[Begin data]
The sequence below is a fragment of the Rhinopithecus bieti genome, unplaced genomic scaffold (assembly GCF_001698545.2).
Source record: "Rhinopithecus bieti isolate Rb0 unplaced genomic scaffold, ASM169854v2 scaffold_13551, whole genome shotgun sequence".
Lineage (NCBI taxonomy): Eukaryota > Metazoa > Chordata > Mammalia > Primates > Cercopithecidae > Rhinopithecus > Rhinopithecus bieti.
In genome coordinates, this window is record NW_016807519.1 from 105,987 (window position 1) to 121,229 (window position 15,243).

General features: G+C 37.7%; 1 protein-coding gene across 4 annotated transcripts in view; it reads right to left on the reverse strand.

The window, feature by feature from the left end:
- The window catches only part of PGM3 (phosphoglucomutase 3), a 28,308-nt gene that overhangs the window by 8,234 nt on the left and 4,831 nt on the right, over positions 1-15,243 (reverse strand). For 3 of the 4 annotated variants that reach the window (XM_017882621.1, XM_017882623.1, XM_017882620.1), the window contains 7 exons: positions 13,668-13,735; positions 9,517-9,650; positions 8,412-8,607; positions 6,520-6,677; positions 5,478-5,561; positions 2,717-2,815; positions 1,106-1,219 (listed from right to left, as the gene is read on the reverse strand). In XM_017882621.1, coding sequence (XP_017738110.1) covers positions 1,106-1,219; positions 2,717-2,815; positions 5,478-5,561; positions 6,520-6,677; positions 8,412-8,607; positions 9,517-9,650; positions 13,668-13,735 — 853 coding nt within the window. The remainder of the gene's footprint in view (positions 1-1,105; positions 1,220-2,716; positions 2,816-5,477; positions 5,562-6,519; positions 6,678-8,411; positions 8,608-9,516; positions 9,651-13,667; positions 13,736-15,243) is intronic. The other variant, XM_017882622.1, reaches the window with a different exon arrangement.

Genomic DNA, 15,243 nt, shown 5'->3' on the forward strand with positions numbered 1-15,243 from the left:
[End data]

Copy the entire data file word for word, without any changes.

The sequence below is a fragment of the Rhinopithecus bieti genome, unplaced genomic scaffold (assembly GCF_001698545.2).
Source record: "Rhinopithecus bieti isolate Rb0 unplaced genomic scaffold, ASM169854v2 scaffold_13551, whole genome shotgun sequence".
Lineage (NCBI taxonomy): Eukaryota > Metazoa > Chordata > Mammalia > Primates > Cercopithecidae > Rhinopithecus > Rhinopithecus bieti.
In genome coordinates, this window is record NW_016807519.1 from 105,987 (window position 1) to 121,229 (window position 15,243).

General features: G+C 37.7%; 1 protein-coding gene across 4 annotated transcripts in view; it reads right to left on the reverse strand.

The window, feature by feature from the left end:
- The window catches only part of PGM3 (phosphoglucomutase 3), a 28,308-nt gene that overhangs the window by 8,234 nt on the left and 4,831 nt on the right, over positions 1-15,243 (reverse strand). For 3 of the 4 annotated variants that reach the window (XM_017882621.1, XM_017882623.1, XM_017882620.1), the window contains 7 exons: positions 13,668-13,735; positions 9,517-9,650; positions 8,412-8,607; positions 6,520-6,677; positions 5,478-5,561; positions 2,717-2,815; positions 1,106-1,219 (listed from right to left, as the gene is read on the reverse strand). In XM_017882621.1, coding sequence (XP_017738110.1) covers positions 1,106-1,219; positions 2,717-2,815; positions 5,478-5,561; positions 6,520-6,677; positions 8,412-8,607; positions 9,517-9,650; positions 13,668-13,735 — 853 coding nt within the window. The remainder of the gene's footprint in view (positions 1-1,105; positions 1,220-2,716; positions 2,816-5,477; positions 5,562-6,519; positions 6,678-8,411; positions 8,608-9,516; positions 9,651-13,667; positions 13,736-15,243) is intronic. The other variant, XM_017882622.1, reaches the window with a different exon arrangement.

Genomic DNA, 15,243 nt, shown 5'->3' on the forward strand with positions numbered 1-15,243 from the left: